Fragile Minds: An Advocate's Story
by Clayton E. Cramer, M.A, MA, History Adjunct Instructor, College of Western Idaho, author, My Brother Ron
"It is very easy for theorists to imagine people with severe mental illness as just being slightly eccentric, not really that different from the rest of us. Diane Chambers' collection of stories of interpreting for deaf mentally ill people should correct that fantasy. With love and concern, she recounts her encounters with people suffering both severe mental illness and deafness (and for one person, deaf, blind, and mentally ill). There are moments of humor that relieve what might otherwise be a sequence of tragedies. Her concern for the unmet needs of the severely mentally ill should cause all decent people to demand their state governments stop hiding behind a fantasy that puts hundreds of thousands of Americans in short-term mental care, often tragically ineffective group homes, and often as not, homeless until some incident, often criminal, again starts them on the revolving door of inadequate care."
Hearing the Stream, A Survivor's Journey into the Sisterhood of Breast Cancer author, Diane Lane Chambers
by Ariel Smart, Santa Clara Branch, CA
The National League of American Pen Women quarterly magazine, The Pen Women, Summer 2013
"I am in the Bodleian Library, England, after having read Diane Lane Chambers remarkable and courageous, memoir and research on breast cancer.This study is more than a factual discussion of this dreadful disease with up-to-date information from medical authority...
...In reading her intelligent, moving account of breast treatment and recovery, she certainly wins my support for this vital cause. Her memoir moves me toward action."
Hearing the Stream, A Survivor's Journey into the Sisterhood of Breast Cancer
by Allan Burns, Editor, Colorado Springs, CO
Like everyone else who receives a cancer diagnosis, Diane Chambers was initially shocked and scared. She knew only two people who had battle breast cancer: her grandmother and a judge in whose court she had worked as a sign language interpreter. Both had died. Despite daily flashbacks to her grandmother's tragic experience with disfiguring surgery, horrendous lymphedema in both arms, and burns from radiation, Diane accepted her diagnosis and began making decisions about what route to take with a competent team of doctors. She chose the only treatment that made sense for her: a mastectomy and reconstruction.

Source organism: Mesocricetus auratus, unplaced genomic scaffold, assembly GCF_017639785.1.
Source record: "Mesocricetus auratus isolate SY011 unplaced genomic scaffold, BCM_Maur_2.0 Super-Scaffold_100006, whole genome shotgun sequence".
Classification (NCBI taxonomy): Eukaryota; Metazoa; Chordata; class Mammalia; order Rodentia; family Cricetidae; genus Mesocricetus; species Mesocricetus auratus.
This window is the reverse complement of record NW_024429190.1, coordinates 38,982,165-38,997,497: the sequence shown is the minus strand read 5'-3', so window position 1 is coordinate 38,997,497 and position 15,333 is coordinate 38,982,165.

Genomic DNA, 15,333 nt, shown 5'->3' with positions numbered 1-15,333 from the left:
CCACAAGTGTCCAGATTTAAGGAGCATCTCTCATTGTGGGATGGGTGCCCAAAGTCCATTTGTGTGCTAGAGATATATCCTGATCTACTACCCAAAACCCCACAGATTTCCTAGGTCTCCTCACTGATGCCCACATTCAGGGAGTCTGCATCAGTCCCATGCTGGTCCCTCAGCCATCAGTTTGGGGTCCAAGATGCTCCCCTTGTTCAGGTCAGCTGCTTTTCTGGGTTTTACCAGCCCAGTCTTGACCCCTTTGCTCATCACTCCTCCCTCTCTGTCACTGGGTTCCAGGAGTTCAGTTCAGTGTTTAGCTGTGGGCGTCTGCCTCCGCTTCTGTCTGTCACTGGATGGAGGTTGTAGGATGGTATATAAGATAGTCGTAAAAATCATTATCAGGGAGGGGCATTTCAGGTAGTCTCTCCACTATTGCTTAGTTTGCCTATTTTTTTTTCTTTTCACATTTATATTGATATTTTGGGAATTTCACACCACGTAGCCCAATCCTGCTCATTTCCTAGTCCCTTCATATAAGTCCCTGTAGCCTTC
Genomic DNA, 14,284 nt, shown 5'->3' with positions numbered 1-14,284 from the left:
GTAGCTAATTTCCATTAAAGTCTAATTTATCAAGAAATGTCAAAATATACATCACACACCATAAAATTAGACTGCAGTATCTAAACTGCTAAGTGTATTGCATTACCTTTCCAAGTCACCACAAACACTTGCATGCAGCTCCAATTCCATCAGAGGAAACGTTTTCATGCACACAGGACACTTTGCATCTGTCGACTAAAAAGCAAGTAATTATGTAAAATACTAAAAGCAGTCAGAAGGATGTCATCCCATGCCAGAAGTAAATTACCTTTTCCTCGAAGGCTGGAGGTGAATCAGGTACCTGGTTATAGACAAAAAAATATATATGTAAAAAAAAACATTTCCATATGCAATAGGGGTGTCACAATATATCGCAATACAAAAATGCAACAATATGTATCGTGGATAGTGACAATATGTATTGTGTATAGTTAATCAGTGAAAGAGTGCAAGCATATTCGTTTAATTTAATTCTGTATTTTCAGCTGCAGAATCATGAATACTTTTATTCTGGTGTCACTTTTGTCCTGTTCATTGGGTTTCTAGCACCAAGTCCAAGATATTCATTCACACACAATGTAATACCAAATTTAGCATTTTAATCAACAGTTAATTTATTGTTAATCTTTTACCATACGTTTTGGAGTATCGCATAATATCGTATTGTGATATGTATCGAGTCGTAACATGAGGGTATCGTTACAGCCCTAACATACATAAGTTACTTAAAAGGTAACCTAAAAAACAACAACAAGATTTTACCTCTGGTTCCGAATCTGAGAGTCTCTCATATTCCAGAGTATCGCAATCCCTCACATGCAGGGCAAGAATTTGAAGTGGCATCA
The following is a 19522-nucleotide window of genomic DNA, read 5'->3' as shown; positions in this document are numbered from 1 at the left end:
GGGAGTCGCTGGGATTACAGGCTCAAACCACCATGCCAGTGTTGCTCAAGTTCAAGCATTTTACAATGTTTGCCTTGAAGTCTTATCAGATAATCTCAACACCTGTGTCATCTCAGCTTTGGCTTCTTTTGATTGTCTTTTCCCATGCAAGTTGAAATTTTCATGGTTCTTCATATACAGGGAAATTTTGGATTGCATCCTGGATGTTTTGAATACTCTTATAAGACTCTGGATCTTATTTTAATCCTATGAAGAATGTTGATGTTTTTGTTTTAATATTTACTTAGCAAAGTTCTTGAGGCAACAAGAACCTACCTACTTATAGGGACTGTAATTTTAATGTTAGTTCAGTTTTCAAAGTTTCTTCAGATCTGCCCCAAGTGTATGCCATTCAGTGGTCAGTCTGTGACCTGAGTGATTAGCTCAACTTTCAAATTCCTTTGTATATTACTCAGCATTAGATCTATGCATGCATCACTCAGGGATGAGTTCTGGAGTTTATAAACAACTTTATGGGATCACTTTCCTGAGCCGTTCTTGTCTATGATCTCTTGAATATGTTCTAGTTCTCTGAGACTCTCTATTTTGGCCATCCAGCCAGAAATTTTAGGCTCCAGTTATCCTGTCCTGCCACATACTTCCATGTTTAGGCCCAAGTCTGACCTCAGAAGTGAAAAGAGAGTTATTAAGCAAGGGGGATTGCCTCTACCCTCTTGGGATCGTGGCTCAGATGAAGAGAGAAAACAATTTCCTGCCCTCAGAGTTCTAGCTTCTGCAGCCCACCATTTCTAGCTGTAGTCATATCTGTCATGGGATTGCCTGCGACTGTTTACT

Six months later, as treatment and recovery began to fade like a bad dream, Diane began recovering her life. She had worked as a sign language interpreter since 1977 and published an acclaimed account of her experiences, Words in My Hands (Ellexa Press, 2005). but she soon learned that after cancer there was no going back to "life before cancer." There was only "life after cancer," and she quickly discovered it is not such a bad thing. She forged powerful bonds with a sisterhood of survivors--all people who had been through emotions and physical changes similar to her own. From Kim she learned the issues facing young single women with breast cancer. From Pat she learned how older women cope with diagnosis and treatment and from Sue how the mother of a baby struggled to save her own life. From Charlie she came to appreciate what men have to go through when diagnosed with a "female disease."
Above all, from the extraordinary Harriette Grober, who had been on chemotherapy for an unprecedented nine years, she learned about a determination she had never imagined and how to be thankful and happy in each moment. She also learned to take Harreitte's advocacy as a model and became involved herself in raising levels of political and social awareness about the disease. Currently, Diane is an active member of the National Breast Cancer Coalition and the Association of Breast Cancer Survivors and regularly participates in workshops, symposiums, and webcasts on cancer.
Hearing the Stream, the fruit of all she has experienced and learned as a cancer survivor, is an inspiring book that weaves together her own story and those of five others, thereby providing multiple perspectives on a complex disease that can be a different as the individual people dealing with it. As Dr. Tim Byers of the University of Colorado Comprehensive Cancer Center says, "Accounts such as this of the human toll of breast cancer motivate me as a researcher--and should motivate us all--to redouble our many efforts to reduce further and someday eradicate this disease."
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